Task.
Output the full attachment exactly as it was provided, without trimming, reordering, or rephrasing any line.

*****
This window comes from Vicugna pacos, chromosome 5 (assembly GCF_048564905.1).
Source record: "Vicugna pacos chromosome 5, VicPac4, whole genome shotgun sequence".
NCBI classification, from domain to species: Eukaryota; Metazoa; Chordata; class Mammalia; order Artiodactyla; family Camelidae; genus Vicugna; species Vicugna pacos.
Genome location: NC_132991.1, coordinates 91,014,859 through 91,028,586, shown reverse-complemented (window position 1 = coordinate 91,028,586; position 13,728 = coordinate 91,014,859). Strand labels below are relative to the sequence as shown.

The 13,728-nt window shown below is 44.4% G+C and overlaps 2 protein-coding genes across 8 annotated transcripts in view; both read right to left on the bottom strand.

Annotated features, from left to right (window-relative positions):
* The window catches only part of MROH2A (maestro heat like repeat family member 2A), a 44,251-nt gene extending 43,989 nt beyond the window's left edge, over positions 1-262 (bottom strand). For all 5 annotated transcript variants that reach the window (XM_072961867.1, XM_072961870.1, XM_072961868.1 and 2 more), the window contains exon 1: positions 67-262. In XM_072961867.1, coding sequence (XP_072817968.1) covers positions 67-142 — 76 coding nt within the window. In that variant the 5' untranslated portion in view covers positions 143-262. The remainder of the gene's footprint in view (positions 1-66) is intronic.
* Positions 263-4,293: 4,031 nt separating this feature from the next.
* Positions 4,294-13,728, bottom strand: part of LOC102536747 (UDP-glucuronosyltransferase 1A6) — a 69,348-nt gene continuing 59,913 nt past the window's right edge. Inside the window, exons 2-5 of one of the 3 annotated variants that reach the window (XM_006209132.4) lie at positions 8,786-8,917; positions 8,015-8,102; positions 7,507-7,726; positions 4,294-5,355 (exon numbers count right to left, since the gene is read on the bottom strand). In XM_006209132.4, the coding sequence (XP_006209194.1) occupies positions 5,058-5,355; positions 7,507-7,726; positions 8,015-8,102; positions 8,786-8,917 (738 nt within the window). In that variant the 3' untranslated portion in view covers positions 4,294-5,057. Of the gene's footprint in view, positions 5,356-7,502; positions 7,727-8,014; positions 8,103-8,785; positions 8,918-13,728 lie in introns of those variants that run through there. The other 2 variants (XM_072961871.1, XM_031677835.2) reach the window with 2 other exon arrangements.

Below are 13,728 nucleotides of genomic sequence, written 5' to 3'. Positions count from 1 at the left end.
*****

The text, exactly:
This window comes from Vicugna pacos, chromosome 5 (assembly GCF_048564905.1).
Source record: "Vicugna pacos chromosome 5, VicPac4, whole genome shotgun sequence".
NCBI classification, from domain to species: Eukaryota; Metazoa; Chordata; class Mammalia; order Artiodactyla; family Camelidae; genus Vicugna; species Vicugna pacos.
Genome location: NC_132991.1, coordinates 91,014,859 through 91,028,586, shown reverse-complemented (window position 1 = coordinate 91,028,586; position 13,728 = coordinate 91,014,859). Strand labels below are relative to the sequence as shown.

The 13,728-nt window shown below is 44.4% G+C and overlaps 2 protein-coding genes across 8 annotated transcripts in view; both read right to left on the bottom strand.

Annotated features, from left to right (window-relative positions):
* The window catches only part of MROH2A (maestro heat like repeat family member 2A), a 44,251-nt gene extending 43,989 nt beyond the window's left edge, over positions 1-262 (bottom strand). For all 5 annotated transcript variants that reach the window (XM_072961867.1, XM_072961870.1, XM_072961868.1 and 2 more), the window contains exon 1: positions 67-262. In XM_072961867.1, coding sequence (XP_072817968.1) covers positions 67-142 — 76 coding nt within the window. In that variant the 5' untranslated portion in view covers positions 143-262. The remainder of the gene's footprint in view (positions 1-66) is intronic.
* Positions 263-4,293: 4,031 nt separating this feature from the next.
* Positions 4,294-13,728, bottom strand: part of LOC102536747 (UDP-glucuronosyltransferase 1A6) — a 69,348-nt gene continuing 59,913 nt past the window's right edge. Inside the window, exons 2-5 of one of the 3 annotated variants that reach the window (XM_006209132.4) lie at positions 8,786-8,917; positions 8,015-8,102; positions 7,507-7,726; positions 4,294-5,355 (exon numbers count right to left, since the gene is read on the bottom strand). In XM_006209132.4, the coding sequence (XP_006209194.1) occupies positions 5,058-5,355; positions 7,507-7,726; positions 8,015-8,102; positions 8,786-8,917 (738 nt within the window). In that variant the 3' untranslated portion in view covers positions 4,294-5,057. Of the gene's footprint in view, positions 5,356-7,502; positions 7,727-8,014; positions 8,103-8,785; positions 8,918-13,728 lie in introns of those variants that run through there. The other 2 variants (XM_072961871.1, XM_031677835.2) reach the window with 2 other exon arrangements.

Below are 13,728 nucleotides of genomic sequence, written 5' to 3'. Positions count from 1 at the left end.